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How to overcome biases in Artificial Intelligence?

In previous posts, I considered how to overcome biases that hamper diversity, whether as an individual or as an organization. In this post, I no less invite you to the next level: where biases meet Artificial Intelligence. Predictive policing and autonomous weapons systems are a concerning matter. But let’s be honest: in 750 words and within the limits of my authority in AI, we will narrow the discussion on how AI sheds a new light in the workplace. In other words: to which extent AI reinforces existing biases? How improving the interaction between human and machine could benefit to diversity?

Biases in AI and human decision making

In October 2018, Reuter reported that Amazon was scraping its experimental hiring system after uncovering that the ranking of candidates for software developer jobs and other technical posts was gender-biased. This article fueled the controversy about biases in AI. Meanwhile, as researchers from the Institut AI Now of New York University pointed in their April 2019 report: discrimination in AI is not limited to gender. AI systems are also skewed about age, cultural background, sexual orientation, education, and physical disabilities.

Furthermore, the mentioned report highlights the intricacy between biases of data sets used to train the machines and the lack of diversity in the AI industry and academia. Growing evidence shows that the effort to diversify the pipeline neglected workplace cultures and, consequently, failed to increase cognitive diversity. Does that mean that unaddressed human biases definitively pave the way for discrimination in AI?  

When AI is an opportunity

Kleinberg et al. advocate that AI might be a source of important gains for disadvantaged groups.

If appropriate regulation can protect against malfeasance in their deployment, then algorithms can become a potentially powerful force for good: they can dramatically reduce discrimination of multiple kinds.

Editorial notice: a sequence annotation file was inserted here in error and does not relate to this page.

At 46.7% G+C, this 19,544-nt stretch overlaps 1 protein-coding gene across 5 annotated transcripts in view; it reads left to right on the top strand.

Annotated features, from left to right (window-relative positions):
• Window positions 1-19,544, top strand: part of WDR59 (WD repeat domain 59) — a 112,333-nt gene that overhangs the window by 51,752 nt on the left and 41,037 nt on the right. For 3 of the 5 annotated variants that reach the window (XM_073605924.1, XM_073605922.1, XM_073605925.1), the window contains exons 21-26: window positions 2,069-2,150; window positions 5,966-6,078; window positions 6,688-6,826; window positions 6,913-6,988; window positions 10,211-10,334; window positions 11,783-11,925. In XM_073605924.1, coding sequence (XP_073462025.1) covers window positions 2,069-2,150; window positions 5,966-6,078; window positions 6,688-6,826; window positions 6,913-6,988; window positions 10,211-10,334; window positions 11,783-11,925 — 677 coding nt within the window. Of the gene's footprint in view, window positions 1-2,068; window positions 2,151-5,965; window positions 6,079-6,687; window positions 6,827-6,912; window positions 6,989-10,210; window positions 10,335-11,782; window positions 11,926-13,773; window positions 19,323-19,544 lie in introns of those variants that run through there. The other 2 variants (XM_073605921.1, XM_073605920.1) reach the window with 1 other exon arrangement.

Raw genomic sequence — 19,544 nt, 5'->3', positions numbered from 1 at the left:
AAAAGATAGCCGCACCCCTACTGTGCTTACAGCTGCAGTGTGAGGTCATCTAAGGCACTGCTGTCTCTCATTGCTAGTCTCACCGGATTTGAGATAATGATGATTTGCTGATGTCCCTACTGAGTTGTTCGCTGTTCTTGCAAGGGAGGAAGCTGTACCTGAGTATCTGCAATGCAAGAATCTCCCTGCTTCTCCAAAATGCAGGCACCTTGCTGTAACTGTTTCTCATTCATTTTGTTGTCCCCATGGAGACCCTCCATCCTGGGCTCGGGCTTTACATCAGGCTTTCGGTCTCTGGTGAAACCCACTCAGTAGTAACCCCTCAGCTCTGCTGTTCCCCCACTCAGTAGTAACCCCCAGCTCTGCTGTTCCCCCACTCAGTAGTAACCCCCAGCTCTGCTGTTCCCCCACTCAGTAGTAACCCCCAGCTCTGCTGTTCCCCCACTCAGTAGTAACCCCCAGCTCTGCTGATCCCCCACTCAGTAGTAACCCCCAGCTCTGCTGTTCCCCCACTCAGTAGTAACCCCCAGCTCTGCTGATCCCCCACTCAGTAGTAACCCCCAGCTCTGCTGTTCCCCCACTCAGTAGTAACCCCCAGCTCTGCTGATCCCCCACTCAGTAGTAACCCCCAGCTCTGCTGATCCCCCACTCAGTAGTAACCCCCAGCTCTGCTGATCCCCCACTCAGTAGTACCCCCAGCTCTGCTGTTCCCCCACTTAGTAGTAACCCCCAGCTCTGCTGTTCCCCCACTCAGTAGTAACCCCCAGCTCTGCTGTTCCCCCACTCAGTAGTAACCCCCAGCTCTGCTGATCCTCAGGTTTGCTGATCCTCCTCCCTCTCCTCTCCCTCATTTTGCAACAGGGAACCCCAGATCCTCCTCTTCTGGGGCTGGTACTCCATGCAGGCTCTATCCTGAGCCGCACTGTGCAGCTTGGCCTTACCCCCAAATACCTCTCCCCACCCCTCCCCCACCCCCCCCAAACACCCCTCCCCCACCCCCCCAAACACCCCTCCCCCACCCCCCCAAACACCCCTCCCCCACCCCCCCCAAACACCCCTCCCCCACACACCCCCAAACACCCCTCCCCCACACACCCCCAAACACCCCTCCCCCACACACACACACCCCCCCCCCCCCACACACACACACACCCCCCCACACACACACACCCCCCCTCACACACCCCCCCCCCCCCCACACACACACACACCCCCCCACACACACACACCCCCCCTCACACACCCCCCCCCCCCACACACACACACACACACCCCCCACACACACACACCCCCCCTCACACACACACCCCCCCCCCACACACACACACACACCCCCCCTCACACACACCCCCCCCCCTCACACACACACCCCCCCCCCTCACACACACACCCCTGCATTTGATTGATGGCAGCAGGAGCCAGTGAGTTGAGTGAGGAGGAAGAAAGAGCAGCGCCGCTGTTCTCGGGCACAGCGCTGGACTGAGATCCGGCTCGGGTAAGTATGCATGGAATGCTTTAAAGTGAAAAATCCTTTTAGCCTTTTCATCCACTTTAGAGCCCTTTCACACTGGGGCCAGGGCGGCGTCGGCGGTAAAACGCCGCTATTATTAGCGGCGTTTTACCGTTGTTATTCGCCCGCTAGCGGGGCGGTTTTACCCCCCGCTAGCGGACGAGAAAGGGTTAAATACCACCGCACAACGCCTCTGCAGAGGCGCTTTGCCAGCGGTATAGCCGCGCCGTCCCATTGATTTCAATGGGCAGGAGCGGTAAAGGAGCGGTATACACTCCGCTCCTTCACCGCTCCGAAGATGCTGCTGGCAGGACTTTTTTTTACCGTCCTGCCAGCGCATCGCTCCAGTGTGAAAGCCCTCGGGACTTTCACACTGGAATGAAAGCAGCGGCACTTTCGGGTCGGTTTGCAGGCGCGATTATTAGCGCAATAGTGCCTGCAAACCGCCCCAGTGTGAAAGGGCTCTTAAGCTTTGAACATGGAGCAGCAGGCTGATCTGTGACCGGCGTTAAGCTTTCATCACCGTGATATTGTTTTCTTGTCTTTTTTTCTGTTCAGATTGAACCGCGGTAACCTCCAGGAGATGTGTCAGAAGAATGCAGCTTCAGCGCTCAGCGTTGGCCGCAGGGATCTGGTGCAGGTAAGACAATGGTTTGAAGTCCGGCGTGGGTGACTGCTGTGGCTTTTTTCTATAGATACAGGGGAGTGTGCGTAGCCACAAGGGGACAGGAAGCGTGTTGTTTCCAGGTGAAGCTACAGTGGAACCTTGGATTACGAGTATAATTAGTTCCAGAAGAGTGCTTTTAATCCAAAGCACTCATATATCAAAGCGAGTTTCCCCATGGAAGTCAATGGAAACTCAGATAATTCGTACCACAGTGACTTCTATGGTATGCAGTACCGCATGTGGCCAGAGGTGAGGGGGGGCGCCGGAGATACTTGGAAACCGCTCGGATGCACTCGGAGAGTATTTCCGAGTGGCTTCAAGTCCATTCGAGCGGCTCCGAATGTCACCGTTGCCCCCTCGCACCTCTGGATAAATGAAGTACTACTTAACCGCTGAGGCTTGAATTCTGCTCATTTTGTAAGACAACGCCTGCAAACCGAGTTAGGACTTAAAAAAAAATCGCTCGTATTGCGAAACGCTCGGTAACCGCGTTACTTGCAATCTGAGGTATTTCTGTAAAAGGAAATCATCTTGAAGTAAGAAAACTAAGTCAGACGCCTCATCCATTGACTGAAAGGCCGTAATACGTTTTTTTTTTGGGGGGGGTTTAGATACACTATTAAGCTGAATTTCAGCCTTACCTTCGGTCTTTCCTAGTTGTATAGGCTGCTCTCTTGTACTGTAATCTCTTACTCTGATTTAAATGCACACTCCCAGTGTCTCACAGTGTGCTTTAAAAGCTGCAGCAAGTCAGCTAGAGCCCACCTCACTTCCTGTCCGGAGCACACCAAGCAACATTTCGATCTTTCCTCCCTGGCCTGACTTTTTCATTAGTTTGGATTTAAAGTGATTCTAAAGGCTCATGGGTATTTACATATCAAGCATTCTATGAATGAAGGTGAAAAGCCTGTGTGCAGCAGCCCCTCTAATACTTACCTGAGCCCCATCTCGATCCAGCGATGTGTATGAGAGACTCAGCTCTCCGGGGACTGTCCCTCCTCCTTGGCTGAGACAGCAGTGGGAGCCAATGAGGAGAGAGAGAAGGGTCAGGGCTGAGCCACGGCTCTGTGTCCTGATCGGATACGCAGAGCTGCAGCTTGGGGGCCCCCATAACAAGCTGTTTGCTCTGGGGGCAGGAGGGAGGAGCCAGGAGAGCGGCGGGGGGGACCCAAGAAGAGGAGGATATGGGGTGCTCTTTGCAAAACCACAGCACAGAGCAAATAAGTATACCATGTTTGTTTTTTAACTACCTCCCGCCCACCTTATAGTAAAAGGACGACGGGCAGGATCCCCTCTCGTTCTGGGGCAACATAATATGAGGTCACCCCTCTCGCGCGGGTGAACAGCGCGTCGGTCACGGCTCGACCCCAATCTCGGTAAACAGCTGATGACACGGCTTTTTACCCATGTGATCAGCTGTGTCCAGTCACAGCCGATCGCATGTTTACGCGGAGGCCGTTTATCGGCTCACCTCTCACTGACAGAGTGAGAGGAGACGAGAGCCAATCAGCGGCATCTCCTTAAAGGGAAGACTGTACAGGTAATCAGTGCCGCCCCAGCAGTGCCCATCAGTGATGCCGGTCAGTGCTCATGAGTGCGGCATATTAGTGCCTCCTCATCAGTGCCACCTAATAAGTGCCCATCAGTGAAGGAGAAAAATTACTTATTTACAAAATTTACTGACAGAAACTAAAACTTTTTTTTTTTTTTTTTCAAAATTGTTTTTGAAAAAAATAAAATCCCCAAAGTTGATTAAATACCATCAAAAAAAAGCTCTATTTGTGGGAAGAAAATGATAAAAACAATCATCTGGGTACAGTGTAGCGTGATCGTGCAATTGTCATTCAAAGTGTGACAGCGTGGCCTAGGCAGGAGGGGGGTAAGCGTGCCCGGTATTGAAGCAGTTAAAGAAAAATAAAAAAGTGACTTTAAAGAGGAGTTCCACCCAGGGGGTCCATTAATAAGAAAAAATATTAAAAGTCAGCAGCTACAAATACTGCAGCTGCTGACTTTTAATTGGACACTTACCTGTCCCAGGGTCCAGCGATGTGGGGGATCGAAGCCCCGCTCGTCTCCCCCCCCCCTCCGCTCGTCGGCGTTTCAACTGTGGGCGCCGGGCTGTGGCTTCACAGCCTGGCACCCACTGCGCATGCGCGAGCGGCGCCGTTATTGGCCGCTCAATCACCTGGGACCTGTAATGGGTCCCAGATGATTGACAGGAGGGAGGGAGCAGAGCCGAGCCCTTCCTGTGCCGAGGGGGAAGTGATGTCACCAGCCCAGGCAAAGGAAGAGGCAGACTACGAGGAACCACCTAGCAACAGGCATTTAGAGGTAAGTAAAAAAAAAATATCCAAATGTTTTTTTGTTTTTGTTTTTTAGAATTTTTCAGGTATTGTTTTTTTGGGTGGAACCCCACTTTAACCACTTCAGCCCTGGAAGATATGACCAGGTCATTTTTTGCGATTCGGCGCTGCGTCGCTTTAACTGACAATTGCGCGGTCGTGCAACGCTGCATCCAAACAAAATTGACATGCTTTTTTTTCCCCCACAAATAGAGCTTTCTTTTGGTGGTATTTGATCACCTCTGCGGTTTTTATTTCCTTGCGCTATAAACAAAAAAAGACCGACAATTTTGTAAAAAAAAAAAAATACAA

Kleinberg et al.

Those researchers do not deny that biases of those who design the algorithms are a source of concern, but they also bring deeper considerations and offer a framework:

  1. Thorough (and challenging) screening of the data used to determine when legal remedies should compensate a disparity. In other words, when and how to intervene if a protected group is underrepresented in the distribution. 
  2. Allowing scrutiny thanks to a high degree of transparency: records should be stored and made available for further research
  3. Adapting to AI specificities the existing legal framework that currently apply to human discrimination
  4. Making more explicit, articulated (and potentially uncomfortable) choices as algorithms quantify: what is the “weight” of such or such structural disadvantage faced by a particular social group?
  5. Setting regulations to protect against wrongdoing. The researchers argue that “if appropriate regulation can protect against malfeasance in their deployment, then algorithms can become a potentially powerful force for good: they can dramatically reduce discrimination of multiple kinds.”

This framework has the merit to pose a significant challenge. Pressed by competition and demand of clients for automatized hiring systems, will the stakeholders, by themselves, question the data sets, embrace transparency, enhance multidisciplinary reflection, not to mention, diversify their field? Doubt is permitted.

Awareness and accountability

Facing the potential of AI, the ostrich’s politics would be the worse answer. Whether as a worker, manager, leader, influencer, or enlighted citizen, our ethical compass is at stake.

Information: AI is a headline-grabbing subject. Overcome superficial articles, pore over the subject and develop some personal ideas about fairness, (human) biases, categories, machine-learning, attribution, distribution… Warning: At first, it might be demanding if, like me, you are not a specialist. Some comfort: After a few hours of readings and video-watching, it is totally brain-grabbing. Some organizations provide academic insights: use it. 

Insights and resources about AI 
> Kate Crawford’s site 
and the video You and AI – Machine learning, bias, and implications for inequality
> AI Now Institute from New York University
and the report Discriminating Systems: Gender, Race, and Power in AI
> Partnership on AI
> Turing Institute’s Fairness

Accountability: Fairtrade certifications are more and more visible. Why would fair-AI certifications not be in the interest of all to see the “force of good” foreseen by Kleinberg et al.? If there is a demand for fairness in AI, the market will respond accordingly. Oh dear, this sounds a bit Adam-Smith-biased! As RGPD regulations show, law-makers will have their say too. Meanwhile, for these demand of fairness in AI to arise, human biases must be tackled, and, here, AI can help! 

When neurosciences and genetics emerged, some have been tempted to revisit predestination and deny us any free-will. In fact, the more neuronal we are, the more influence have our education, experiences, and interactions with others. The same principle can be applied to AI: the more data and algorithms, the more ethics are implied. The more science, the more human.

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